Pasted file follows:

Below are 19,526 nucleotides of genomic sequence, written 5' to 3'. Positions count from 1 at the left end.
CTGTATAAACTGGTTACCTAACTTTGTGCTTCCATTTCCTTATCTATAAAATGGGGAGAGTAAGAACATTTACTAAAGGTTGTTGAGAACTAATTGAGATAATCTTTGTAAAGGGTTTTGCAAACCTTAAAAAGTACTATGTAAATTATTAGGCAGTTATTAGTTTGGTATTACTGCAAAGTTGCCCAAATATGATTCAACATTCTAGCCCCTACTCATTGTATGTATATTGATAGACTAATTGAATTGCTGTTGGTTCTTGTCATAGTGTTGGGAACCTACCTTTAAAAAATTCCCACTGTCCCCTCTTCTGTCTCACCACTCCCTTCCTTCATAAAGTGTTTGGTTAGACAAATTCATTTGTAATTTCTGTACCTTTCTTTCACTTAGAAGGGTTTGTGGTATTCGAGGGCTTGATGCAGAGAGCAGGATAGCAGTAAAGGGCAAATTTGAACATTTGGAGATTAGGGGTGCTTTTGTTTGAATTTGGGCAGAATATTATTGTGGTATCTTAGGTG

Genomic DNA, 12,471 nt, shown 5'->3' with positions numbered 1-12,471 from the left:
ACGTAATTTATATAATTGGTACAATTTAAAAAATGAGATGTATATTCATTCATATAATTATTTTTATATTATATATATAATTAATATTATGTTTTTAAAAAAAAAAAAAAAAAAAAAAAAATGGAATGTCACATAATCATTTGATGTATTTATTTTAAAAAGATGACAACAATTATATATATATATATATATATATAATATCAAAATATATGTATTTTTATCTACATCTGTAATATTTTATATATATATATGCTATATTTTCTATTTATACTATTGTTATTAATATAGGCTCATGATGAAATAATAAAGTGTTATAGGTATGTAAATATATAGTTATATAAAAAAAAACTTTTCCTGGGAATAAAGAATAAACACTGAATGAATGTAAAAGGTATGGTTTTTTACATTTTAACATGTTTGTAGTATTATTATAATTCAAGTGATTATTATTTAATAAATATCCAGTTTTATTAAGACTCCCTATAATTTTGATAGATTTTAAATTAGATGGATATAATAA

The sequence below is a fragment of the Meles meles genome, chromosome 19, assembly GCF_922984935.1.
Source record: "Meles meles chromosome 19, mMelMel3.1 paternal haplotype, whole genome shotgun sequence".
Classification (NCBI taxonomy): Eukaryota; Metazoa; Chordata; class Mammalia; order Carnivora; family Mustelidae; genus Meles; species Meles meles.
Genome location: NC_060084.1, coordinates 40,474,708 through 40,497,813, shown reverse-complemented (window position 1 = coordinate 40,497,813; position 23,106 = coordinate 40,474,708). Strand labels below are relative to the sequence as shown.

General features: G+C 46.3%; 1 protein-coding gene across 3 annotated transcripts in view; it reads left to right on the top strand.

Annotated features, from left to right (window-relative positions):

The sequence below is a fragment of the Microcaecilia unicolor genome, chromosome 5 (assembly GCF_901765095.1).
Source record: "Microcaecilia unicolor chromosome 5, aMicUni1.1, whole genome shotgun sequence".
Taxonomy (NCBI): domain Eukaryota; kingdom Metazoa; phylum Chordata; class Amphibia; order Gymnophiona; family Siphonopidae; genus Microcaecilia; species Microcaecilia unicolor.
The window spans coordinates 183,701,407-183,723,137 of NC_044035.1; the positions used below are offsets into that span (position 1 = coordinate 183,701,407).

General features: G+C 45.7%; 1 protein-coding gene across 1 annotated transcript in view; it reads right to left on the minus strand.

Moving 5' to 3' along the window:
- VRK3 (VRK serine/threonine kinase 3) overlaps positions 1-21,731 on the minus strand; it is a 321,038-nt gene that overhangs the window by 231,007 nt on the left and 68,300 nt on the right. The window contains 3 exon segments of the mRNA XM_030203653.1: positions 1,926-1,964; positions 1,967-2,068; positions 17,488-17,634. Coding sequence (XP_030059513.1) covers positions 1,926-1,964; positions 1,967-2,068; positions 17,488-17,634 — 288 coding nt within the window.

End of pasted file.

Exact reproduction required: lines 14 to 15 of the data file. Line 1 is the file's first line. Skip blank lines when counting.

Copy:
The window spans coordinates 183,701,407-183,723,137 of NC_044035.1; the positions used below are offsets into that span (position 1 = coordinate 183,701,407).

General features: G+C 45.7%; 1 protein-coding gene across 1 annotated transcript in view; it reads right to left on the minus strand.